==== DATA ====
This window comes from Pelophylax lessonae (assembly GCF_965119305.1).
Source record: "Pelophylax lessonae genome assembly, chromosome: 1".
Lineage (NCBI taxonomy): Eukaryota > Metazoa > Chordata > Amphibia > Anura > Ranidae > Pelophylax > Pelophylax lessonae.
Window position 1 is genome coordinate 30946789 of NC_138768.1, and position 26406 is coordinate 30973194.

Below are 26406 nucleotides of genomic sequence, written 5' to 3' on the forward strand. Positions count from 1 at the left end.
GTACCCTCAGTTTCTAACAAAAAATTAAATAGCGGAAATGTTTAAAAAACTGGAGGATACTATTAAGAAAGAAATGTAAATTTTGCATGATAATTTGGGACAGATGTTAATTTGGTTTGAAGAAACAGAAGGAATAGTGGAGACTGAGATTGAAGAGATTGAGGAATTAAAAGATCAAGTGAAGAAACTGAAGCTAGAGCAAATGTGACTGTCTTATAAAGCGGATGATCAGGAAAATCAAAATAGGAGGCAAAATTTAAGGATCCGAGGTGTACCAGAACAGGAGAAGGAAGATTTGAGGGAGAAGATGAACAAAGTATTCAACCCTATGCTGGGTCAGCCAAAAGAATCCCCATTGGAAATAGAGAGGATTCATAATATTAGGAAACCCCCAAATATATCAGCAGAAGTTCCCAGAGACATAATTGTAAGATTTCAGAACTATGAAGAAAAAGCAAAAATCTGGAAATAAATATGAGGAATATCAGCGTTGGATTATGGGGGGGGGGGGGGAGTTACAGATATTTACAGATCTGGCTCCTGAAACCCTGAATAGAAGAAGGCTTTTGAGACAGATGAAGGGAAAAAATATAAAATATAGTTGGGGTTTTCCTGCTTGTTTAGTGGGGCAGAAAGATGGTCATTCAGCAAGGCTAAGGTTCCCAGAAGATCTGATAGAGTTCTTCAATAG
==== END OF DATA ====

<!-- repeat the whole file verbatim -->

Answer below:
This window comes from Pelophylax lessonae (assembly GCF_965119305.1).
Source record: "Pelophylax lessonae genome assembly, chromosome: 1".
Lineage (NCBI taxonomy): Eukaryota > Metazoa > Chordata > Amphibia > Anura > Ranidae > Pelophylax > Pelophylax lessonae.
Window position 1 is genome coordinate 30946789 of NC_138768.1, and position 26406 is coordinate 30973194.

Below are 26406 nucleotides of genomic sequence, written 5' to 3' on the forward strand. Positions count from 1 at the left end.
GTACCCTCAGTTTCTAACAAAAAATTAAATAGCGGAAATGTTTAAAAAACTGGAGGATACTATTAAGAAAGAAATGTAAATTTTGCATGATAATTTGGGACAGATGTTAATTTGGTTTGAAGAAACAGAAGGAATAGTGGAGACTGAGATTGAAGAGATTGAGGAATTAAAAGATCAAGTGAAGAAACTGAAGCTAGAGCAAATGTGACTGTCTTATAAAGCGGATGATCAGGAAAATCAAAATAGGAGGCAAAATTTAAGGATCCGAGGTGTACCAGAACAGGAGAAGGAAGATTTGAGGGAGAAGATGAACAAAGTATTCAACCCTATGCTGGGTCAGCCAAAAGAATCCCCATTGGAAATAGAGAGGATTCATAATATTAGGAAACCCCCAAATATATCAGCAGAAGTTCCCAGAGACATAATTGTAAGATTTCAGAACTATGAAGAAAAAGCAAAAATCTGGAAATAAATATGAGGAATATCAGCGTTGGATTATGGGGGGGGGGGGGGAGTTACAGATATTTACAGATCTGGCTCCTGAAACCCTGAATAGAAGAAGGCTTTTGAGACAGATGAAGGGAAAAAATATAAAATATAGTTGGGGTTTTCCTGCTTGTTTAGTGGGGCAGAAAGATGGTCATTCAGCAAGGCTAAGGTTCCCAGAAGATCTGATAGAGTTCTTCAATAG